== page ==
Starr announced his resignation on Wednesday and said in an interview his reason was due to "a matter of conscience."
An Outside the Lines report included a student of Baylor who claimed she was raped by a former Baylor football player who is now serving 20 years in prison. The student said she emailed Starr about her claims but received a response almost one week later from "someone in the university's Title IX office." There was no follow-up after the initial email exchange.
Starr claimed he was unaware of the sexual assault allegations against Baylor's football team until 2015, when media reports first appeared.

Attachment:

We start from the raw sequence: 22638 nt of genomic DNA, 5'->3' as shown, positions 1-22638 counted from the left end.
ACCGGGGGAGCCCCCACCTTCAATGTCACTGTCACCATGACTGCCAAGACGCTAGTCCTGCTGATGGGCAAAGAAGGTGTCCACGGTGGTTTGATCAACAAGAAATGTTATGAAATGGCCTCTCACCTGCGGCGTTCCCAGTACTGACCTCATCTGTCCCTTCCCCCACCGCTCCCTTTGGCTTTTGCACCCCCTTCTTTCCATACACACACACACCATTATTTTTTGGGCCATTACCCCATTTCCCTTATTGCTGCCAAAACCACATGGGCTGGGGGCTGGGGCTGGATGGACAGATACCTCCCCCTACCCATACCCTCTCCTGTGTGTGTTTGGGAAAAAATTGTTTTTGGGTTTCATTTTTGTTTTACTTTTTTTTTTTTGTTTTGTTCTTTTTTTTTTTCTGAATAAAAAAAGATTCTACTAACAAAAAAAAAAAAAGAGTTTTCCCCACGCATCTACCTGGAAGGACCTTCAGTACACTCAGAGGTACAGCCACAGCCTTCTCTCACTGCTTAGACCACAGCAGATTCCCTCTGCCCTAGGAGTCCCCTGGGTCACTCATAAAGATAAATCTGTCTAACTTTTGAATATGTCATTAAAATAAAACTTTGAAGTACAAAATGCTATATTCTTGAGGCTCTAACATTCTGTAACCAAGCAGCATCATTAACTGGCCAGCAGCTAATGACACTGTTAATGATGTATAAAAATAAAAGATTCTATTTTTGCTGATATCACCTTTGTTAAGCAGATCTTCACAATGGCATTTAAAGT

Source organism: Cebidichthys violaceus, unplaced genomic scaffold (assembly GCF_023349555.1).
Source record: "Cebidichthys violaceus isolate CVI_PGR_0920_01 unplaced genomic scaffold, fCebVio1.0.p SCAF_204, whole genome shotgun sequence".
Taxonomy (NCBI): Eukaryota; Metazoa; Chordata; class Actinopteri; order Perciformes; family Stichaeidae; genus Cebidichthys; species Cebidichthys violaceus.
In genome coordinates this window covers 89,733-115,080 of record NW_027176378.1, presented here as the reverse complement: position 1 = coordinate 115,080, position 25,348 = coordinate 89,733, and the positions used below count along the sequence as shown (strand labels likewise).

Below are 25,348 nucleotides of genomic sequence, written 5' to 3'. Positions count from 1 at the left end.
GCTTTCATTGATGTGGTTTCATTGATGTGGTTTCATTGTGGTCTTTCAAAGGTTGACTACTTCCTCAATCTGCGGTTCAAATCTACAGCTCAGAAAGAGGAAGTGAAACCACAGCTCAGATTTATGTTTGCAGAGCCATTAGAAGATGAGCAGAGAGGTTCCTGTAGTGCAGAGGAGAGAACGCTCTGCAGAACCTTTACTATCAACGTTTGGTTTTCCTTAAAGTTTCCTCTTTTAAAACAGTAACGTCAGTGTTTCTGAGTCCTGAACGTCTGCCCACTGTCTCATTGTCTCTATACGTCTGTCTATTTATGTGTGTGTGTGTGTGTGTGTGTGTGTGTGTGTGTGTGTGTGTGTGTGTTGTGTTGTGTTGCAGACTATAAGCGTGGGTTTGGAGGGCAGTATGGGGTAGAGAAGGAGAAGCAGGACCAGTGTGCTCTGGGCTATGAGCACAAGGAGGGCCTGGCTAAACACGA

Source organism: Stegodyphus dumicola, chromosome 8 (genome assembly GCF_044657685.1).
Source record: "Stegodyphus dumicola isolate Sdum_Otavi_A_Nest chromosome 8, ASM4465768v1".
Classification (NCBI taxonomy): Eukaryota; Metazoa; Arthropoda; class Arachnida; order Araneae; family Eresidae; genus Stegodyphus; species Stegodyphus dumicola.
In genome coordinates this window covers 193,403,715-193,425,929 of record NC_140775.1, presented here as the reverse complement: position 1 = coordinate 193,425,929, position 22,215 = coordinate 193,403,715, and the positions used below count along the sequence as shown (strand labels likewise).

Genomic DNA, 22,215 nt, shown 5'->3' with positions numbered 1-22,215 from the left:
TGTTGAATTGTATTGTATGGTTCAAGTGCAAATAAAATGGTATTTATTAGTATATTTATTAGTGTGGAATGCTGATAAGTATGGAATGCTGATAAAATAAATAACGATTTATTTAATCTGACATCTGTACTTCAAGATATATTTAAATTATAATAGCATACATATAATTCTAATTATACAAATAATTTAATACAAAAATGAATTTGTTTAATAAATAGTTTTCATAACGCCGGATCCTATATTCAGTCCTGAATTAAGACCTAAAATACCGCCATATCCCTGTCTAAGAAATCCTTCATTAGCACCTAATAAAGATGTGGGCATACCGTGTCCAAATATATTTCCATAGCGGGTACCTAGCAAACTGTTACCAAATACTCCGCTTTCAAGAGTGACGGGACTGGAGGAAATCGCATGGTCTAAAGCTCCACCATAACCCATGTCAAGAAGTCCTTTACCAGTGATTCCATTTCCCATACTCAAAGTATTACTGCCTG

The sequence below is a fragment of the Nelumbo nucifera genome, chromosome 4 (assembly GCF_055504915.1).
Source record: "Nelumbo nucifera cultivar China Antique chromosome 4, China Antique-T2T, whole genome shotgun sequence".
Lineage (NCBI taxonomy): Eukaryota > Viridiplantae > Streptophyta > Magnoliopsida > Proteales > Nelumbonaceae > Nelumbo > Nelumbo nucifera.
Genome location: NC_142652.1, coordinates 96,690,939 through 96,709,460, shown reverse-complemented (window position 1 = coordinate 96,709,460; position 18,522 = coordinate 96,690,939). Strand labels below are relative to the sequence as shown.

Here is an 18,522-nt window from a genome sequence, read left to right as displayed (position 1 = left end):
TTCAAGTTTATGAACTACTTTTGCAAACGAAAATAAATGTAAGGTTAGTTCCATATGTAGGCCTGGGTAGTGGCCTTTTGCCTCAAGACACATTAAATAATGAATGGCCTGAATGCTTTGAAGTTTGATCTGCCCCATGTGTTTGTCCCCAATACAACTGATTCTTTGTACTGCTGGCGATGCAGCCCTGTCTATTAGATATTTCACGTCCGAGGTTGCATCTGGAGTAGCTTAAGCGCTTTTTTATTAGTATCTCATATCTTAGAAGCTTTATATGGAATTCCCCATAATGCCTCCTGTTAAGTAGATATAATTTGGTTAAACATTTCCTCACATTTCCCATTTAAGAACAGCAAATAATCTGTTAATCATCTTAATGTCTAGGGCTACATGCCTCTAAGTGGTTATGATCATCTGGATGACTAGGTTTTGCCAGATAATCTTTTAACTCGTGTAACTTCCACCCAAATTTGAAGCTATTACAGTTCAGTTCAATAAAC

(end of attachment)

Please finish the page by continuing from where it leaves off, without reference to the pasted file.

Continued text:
"I didn't know about what was happening, but I have to, and I willingly do accept responsibility. The captain goes down with the ship," Starr said.
Starr first became famous in the '90s when he acted as the special prosecutor in Clinton's notorious sex scandal with Lewinsky.
"We need to heal Baylor...We need to put this horrible situation behind us," Starr said.
Though he is no longer the school's president, Starr will remain at the university, teaching at the law school, according to reports.